Kidney stone pain as a potential cause area

Hi Dan - great post, you've clearly put a lot of thought and research into this. I read the whole thing.

I'm a (predominantly) emergency doctor so the title of your post caught my eye. I can certainly confirm that stone-related pain brings even the most stoic amongst us through the doors of the ED to seek out help! 

There were a couple of points that came to mind reading your post (and please feel free to take or leave them as you will, they are just preliminary thoughts and I've not put my own research into it, these are just my thoughts and my thoughts with my anecdotal doctor's hat on):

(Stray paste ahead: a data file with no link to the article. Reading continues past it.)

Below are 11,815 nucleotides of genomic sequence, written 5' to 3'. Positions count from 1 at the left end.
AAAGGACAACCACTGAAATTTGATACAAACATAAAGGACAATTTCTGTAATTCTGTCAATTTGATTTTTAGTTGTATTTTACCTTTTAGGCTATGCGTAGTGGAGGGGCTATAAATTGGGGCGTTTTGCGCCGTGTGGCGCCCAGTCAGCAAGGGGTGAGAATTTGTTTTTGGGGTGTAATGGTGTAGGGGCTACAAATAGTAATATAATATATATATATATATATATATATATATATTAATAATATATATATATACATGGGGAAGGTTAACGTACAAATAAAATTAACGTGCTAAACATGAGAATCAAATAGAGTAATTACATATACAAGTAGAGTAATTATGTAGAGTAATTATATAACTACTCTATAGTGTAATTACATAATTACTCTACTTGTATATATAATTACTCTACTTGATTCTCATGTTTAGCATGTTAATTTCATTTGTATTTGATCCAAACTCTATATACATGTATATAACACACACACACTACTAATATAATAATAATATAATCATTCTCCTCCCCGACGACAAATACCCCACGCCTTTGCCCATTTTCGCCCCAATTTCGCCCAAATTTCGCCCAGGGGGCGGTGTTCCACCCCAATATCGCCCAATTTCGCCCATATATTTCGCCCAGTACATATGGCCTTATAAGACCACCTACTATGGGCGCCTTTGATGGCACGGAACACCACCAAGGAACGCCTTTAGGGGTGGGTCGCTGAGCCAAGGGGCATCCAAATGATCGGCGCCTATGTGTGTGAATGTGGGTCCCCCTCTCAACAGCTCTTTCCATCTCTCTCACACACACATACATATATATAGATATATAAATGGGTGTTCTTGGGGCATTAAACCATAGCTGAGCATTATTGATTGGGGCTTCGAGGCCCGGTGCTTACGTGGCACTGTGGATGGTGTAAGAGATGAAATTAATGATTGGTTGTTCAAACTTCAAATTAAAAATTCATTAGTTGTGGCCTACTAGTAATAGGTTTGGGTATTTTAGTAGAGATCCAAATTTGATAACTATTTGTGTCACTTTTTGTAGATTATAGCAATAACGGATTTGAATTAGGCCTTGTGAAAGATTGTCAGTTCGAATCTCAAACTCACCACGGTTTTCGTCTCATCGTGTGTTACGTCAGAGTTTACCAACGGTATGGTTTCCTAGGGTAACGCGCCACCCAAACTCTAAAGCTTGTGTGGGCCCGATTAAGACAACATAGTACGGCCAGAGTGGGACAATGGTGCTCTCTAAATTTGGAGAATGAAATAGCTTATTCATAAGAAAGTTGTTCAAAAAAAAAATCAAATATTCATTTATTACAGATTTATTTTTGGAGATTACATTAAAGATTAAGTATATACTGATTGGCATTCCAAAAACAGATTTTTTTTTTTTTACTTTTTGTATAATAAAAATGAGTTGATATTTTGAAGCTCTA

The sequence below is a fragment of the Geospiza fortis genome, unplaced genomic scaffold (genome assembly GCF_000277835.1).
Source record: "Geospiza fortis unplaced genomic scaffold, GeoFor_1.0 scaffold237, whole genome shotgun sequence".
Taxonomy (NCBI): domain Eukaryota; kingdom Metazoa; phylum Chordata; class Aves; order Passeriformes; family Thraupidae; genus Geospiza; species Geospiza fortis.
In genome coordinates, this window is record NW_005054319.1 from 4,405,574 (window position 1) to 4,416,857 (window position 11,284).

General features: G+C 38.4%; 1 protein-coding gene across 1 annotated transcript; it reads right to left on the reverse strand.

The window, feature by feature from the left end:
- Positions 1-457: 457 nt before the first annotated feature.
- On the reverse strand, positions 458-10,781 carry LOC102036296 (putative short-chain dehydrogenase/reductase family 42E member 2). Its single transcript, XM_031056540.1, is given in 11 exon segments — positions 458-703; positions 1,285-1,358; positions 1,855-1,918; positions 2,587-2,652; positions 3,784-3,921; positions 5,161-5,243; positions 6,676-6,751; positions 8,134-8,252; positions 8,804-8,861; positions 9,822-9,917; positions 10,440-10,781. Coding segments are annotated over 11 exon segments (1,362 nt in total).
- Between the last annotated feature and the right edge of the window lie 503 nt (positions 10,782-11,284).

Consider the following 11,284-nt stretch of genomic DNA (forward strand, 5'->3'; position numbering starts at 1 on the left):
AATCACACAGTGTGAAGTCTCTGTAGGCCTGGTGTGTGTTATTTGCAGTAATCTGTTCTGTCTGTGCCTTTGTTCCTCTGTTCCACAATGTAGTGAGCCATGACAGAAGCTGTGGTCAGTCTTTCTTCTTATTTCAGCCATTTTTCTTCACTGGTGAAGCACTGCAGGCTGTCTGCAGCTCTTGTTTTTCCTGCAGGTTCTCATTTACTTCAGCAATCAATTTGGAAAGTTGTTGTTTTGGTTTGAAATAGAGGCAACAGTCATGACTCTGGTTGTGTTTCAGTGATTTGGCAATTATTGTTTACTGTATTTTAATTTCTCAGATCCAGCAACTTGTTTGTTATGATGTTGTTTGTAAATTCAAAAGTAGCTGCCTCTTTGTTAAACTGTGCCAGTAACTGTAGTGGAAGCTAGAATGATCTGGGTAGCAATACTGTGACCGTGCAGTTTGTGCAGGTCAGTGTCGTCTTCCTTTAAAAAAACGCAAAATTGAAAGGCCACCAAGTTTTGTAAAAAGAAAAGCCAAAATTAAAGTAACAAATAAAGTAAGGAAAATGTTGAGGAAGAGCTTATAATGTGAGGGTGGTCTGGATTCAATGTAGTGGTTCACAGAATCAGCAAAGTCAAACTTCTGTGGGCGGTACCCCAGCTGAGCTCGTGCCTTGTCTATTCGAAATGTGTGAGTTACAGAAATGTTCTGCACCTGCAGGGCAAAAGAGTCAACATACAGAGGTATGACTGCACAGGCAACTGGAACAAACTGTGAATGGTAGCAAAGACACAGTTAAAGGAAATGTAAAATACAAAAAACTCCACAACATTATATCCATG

• Pain vs Suffering: As you've alluded to, pain can be quite unwieldy in its characterization and description. It's also hugely tied to emotions, expectations, and outcomes.  Whilst kidney stones are objectively and subjectively incredibly painful, I've often found that a good explanation of the cause of the pain and the assurance that it WILL pass with time is very reassuring and so the overall suffering attached to that pain experience is less say than the emotional suffering I've seen in patients with chronic intractable pain or pain that has no physical attributable cause (sometimes called functional pain). I do agree though that suffering attached to stones that don't just pass and the operations etc. that might need to come after that can be unpleasant (interestingly and again anecdotally stent-related pain seems to be as bad if not worse than the stone itself and those things can stay in for months!). I just wonder whether it's overall a big enough burden of suffering amongst the other forms of pain/suffering to warrant rigorous efforts to alleviate/prevent it.